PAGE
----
Skip to content

Sustainable Energy and Climate Change in Russia: policies, discourses and narratives

Dr Marianna Poberezhskaya (Nottingham Trent University) and Dr Alexander Redkin (the Altai State University), welcomed early career researchers to a three-day workshop, supported by a British Council Researcher Links grant to discuss Russia’s place in global fight against climate change.

Attendees to the Russia Sustainable energy workshop

On Wednesday 28 November 2018, Nottingham Trent University (NTU) saw higher education representatives attend the 'Sustainable Energy and Climate Change in Russia: policies, discourses and narratives’ event, hosted at the Nottingham Conference Centre.

The three-day workshop, was co-organised with the Altai State University (based in Russia) and supported by a British Council Researcher Links grant. 35 academics from 24 different higher education institutions from around Russia and the UK were present over the three days.

Over the course of the workshop, participants benefited from an inter-disciplinary environment, and critically assessed a range of problems associated with Russia’s sustainability practices in the energy sector and its climate change policy.

Presentations from early career researchers covered an array of topics, starting with Russia’s contribution and role in the global climate regime due to its extensive domestic use of fossil fuels and economic over-reliance on their export. Other presentations focused on Russia’s historical and modern approaches to environmental problems; developments in the renewable energy sector; the environmental impact on migration flows; public environmental awareness; and sustainable tourism and its contribution to the popularisation of ecological education.

The workshop highlighted that Russia is likely to remain one of the largest GHG emitters in the world, which guarantees a long-term international interest in Russia’s climate affairs. Also, Russia’s climate change vulnerability (the temperature in the country has been increasing twice as fast as the global average) and how this is already resulting in sizable economic and social losses were noted, and participants concluded that the problems of environmental and energy sustainability in Russia will also remain relevant to national actors.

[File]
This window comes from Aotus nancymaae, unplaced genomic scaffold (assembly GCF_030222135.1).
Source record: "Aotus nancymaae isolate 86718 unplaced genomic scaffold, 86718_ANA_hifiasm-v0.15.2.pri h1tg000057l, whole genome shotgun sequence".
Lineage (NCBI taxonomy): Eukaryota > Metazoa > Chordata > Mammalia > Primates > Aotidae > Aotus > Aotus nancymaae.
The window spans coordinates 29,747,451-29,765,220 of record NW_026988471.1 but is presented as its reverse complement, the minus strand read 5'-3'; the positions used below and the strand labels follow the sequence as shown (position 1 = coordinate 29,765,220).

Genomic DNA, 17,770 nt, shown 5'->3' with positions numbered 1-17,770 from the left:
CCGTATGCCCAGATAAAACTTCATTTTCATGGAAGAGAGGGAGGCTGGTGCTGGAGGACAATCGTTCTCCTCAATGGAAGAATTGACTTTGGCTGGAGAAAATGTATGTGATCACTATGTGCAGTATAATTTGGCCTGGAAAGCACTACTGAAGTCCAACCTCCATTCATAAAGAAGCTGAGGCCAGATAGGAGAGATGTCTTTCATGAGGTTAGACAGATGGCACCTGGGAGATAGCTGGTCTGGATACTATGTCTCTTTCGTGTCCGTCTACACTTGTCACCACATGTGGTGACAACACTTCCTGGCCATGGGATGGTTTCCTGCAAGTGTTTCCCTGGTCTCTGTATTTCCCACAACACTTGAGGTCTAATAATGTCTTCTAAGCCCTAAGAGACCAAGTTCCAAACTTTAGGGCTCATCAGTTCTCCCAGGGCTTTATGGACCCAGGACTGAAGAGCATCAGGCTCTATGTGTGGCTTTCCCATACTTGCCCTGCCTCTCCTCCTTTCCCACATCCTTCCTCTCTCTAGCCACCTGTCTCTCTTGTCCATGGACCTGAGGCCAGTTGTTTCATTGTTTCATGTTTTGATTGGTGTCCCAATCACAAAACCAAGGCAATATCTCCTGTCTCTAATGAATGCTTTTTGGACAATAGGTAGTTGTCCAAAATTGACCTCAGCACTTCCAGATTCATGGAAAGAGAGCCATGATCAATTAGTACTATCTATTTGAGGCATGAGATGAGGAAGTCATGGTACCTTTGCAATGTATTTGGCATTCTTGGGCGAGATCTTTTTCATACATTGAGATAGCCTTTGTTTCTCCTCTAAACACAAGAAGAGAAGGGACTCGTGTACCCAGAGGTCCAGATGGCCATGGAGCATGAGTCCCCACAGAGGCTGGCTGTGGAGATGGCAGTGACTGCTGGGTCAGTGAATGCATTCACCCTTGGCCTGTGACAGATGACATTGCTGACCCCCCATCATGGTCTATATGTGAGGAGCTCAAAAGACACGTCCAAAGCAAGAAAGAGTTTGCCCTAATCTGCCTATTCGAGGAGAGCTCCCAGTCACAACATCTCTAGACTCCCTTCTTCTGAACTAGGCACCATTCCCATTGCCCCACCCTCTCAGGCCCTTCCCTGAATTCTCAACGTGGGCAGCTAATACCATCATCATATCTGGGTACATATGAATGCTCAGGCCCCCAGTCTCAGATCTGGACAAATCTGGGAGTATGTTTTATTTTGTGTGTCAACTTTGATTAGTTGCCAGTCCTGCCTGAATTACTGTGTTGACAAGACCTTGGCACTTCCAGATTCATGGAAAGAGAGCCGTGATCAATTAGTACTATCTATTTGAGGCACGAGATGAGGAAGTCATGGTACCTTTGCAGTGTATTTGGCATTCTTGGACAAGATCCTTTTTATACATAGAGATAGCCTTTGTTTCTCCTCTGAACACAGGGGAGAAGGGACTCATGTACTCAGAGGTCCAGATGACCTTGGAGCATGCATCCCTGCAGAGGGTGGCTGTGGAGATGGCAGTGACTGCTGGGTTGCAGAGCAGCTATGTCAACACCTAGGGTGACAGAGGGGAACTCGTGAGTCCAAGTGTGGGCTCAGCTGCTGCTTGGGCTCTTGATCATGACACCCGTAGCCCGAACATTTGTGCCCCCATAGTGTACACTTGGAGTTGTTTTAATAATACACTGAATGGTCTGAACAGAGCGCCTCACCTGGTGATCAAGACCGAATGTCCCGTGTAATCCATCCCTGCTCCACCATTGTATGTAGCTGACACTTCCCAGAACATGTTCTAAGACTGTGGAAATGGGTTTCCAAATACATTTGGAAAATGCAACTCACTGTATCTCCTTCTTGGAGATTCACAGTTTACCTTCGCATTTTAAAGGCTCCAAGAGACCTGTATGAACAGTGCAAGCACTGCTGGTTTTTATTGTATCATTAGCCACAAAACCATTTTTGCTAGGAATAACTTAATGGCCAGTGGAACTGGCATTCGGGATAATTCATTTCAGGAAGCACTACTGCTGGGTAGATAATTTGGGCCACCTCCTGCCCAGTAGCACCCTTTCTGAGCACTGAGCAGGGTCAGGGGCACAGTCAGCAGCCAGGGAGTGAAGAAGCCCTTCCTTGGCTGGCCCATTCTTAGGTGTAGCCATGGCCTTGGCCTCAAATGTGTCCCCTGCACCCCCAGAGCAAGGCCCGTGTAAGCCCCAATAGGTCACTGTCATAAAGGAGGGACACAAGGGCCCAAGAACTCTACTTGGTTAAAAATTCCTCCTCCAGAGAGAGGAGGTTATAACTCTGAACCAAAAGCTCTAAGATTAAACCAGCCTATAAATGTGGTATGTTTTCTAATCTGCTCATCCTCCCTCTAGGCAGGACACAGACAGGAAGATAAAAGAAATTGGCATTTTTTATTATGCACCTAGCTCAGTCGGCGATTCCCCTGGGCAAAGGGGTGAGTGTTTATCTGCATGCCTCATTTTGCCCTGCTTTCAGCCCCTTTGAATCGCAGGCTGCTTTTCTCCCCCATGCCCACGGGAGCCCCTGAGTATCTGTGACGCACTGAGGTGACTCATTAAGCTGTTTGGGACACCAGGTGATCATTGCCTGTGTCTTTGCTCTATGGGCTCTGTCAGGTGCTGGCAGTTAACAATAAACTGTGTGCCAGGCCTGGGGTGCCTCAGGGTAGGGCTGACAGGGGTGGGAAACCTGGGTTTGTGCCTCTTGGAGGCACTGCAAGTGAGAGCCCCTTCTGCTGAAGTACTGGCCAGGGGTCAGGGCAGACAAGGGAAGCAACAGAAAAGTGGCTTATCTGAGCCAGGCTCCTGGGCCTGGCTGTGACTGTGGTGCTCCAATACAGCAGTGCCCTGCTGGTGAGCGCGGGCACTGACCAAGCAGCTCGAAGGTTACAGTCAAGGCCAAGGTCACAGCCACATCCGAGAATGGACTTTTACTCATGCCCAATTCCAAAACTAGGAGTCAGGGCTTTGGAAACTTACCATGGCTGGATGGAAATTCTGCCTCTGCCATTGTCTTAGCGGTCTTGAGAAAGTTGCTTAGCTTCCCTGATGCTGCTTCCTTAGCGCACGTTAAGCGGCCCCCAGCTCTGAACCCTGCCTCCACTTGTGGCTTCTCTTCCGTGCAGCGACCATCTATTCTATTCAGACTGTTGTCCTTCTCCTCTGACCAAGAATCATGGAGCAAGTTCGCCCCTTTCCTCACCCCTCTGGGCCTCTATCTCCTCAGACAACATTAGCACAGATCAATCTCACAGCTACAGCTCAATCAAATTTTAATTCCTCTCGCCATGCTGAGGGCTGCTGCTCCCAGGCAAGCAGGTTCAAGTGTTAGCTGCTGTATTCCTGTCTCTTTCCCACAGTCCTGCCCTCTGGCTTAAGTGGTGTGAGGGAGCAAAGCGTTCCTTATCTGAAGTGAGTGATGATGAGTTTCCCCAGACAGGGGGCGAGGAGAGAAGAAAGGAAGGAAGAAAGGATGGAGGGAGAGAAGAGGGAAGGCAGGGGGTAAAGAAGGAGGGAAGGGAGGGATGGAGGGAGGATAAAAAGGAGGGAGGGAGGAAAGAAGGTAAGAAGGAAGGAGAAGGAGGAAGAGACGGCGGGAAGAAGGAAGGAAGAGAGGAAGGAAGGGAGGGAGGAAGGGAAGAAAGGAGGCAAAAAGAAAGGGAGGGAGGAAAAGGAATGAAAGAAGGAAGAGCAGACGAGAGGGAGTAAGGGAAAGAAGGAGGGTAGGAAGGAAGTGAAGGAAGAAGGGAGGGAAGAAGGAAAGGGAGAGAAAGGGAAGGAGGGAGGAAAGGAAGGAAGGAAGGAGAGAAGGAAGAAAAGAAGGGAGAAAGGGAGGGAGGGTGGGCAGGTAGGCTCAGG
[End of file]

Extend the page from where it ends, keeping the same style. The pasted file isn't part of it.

Marianna Poberezhskaya, one of the workshop organisers noted that "this influential event enabled researchers from two countries to join their expertise and benefit from their varied interdisciplinary backgrounds in order to address issues of paramount importance. The magnitude of the event demonstrated prominence of the sustainability agenda at our Department of Politics and International Relations and also the University in general."

The workshop provided a unique opportunity for specialists from various fields to share their research expertise and to establish research and institutional links between Russian and UK academics with a number of collaborative projects discussed towards the end of the event. It was concluded that the complexity of climate change requires international and interdisciplinary collaboration which are more likely to stimulate revolutionary approaches to the problem.

To find out more about our work in this area, please email:

Published on 18 December 2018
  • Category: School of Social Sciences